The one species Congress' new animal caucus is truly neglecting, and 5 ways it can help.

As the health care debate continues to rage, conflict ramps up in Syria, and tensions escalate in North Korea, a new congressional caucus is finally taking a bold, bipartisan stand on an issue of tremendous urgency.

USA Today reported that members of both parties have decided to cast politics aside and come together to support the heretofore controversial cause of being nicer to puppies, kittens, and ponies.  

Awwwwwwww. Photo via iStock.


"Members of Congress are realizing that protecting animals is not just the right thing to do, it's also developing to become potent politically," Rep. Earl Blumenauer (D-Oregon) told the paper.

Among the bipartisan bills being considered by the newly formed Congressional Animal Protection Caucus: a bill that bans most private possession of big cats (lions, tigers, etc.), one that bans the sale of dogs and cats for human consumption, and one that bans the testing of cosmetics on rabbits, mice, and other animals.  

These are all good ideas, and people certainly love animals, making the issues likely political winners.

Still, there's one animal that didn't make the group's list — a species that Congress can't seem to agree needs protecting:

Human beings.

Photo by Michael Reaves/Getty Images.

There are over 320 million human beings in the United States and over 7 billion in the world. Many live in unimaginable conditions, struggling to find food, maintain shelter, and survive in hostile environments. For a caucus ostensibly devoted to animal welfare, leaving this species off its list seems an incredible oversight.

Here are a few ways the caucus could add the large primate to its agenda.

1. A bill that would make it easier for doctors to treat human beings when they're sick.

Photo by Joe Raedle/Getty Images.

Over 28 million human beings in the United States don't have health insurance, without which many of the omnivorous great apes fall ill and die. What's more, Congress recently considered legislation that would have taken it away from 24 million more of them.

Perhaps the caucus can look into this.

2. A bill to help feed human beings who have trouble feeding themselves.

Photo by Gregg Newton/Getty Images.

Last year, members of Congress proposed slashing the Supplemental Nutrition Assistance Program (aka food stamps), which provides nutrition to members of the bipedal hominid species who might otherwise go hungry.

If the bipartisan group is truly invested in easing the suffering of creatures large and small, expanding, rather than contracting, the species' access to sources of food is a great place to start.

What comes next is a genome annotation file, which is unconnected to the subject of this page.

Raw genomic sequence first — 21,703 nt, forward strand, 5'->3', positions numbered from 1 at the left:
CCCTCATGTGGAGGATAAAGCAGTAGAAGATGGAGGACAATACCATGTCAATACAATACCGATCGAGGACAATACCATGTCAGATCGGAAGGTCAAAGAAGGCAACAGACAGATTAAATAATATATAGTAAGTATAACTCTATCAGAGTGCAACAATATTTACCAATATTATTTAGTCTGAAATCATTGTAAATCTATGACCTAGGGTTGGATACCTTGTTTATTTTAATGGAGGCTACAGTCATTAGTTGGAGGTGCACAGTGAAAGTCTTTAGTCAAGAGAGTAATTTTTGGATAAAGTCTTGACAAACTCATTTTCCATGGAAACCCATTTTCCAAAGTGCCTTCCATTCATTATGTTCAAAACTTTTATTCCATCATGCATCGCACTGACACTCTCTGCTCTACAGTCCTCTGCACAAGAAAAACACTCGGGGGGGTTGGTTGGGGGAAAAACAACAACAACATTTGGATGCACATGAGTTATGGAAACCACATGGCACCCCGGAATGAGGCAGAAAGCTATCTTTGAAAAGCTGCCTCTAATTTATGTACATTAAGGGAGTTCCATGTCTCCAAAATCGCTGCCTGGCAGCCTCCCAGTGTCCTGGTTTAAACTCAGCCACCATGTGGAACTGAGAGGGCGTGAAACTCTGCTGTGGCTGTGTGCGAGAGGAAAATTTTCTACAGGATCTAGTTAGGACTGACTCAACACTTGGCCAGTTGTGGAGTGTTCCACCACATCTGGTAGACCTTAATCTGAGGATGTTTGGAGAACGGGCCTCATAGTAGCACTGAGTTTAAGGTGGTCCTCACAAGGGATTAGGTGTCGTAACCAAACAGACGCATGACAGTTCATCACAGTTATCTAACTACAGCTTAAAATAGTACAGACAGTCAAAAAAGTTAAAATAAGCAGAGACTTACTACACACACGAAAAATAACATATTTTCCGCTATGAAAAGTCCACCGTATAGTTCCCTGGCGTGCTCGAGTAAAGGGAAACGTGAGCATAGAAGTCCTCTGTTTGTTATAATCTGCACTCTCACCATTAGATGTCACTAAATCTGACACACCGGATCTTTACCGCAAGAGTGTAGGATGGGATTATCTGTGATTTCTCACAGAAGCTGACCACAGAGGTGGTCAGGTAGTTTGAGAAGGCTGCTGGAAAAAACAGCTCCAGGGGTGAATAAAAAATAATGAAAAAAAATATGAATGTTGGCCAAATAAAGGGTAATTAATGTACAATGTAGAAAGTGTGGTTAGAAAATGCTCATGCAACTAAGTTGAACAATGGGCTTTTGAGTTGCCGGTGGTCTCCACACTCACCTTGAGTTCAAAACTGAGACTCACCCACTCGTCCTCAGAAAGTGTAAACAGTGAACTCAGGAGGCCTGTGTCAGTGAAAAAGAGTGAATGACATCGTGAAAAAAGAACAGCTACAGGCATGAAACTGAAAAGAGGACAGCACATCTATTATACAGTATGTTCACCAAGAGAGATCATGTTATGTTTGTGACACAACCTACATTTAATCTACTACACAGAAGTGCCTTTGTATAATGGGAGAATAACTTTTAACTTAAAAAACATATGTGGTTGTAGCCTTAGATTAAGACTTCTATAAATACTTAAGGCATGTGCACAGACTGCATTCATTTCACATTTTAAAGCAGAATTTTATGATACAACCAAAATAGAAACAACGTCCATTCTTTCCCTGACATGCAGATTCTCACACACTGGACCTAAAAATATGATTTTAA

3. A bill that would allow human females to access reproductive medical care.

Photo by Alex Wong/Getty Images.

On April 13, 2017, President Trump signed a bill allowing states to deny funds to organizations that treat diseases specific to human beings with uteri and cervixes and help them decide whether and when to reproduce.

The caucus might want to consider making it easier for these anthropoid females to not get cancer and make these decisions for themselves, which could ultimately boost their survival rate.

4. A bill that prevents law enforcement officials from abusing human beings.

Attorney General Jeff Sessions. Photo by Michael B. Thomas/Getty Images.

In the last several years, dozens of videos depicting the graphic abuse of human beings by police officers have gone viral. In response, the Justice Department and local police departments launched a series of internal reviews — which Attorney General Jeff Sessions is considering suspending, claiming they "reduce morale."

If the caucus is indeed considering a national animal cruelty bill, they should at least add humans to the list of species whose abuse will be penalized, no matter the status or uniform of the person doing the abusing.  

5. A bill that would let humans move from a country where they're being killed in large numbers by other humans to one where they're safe.

Photo by Philippe Huguen/AFP/Getty Images.

Six years ago, the Syrian government began exterminating members of the species with bombs and poison gas, sending millions stampeding in the direction of the border. Yet much of the world remains surprisingly unconcerned about the hordes of human beings fleeing certain death. In fact, President Trump recently signed an executive order preventing them from settling in the United States.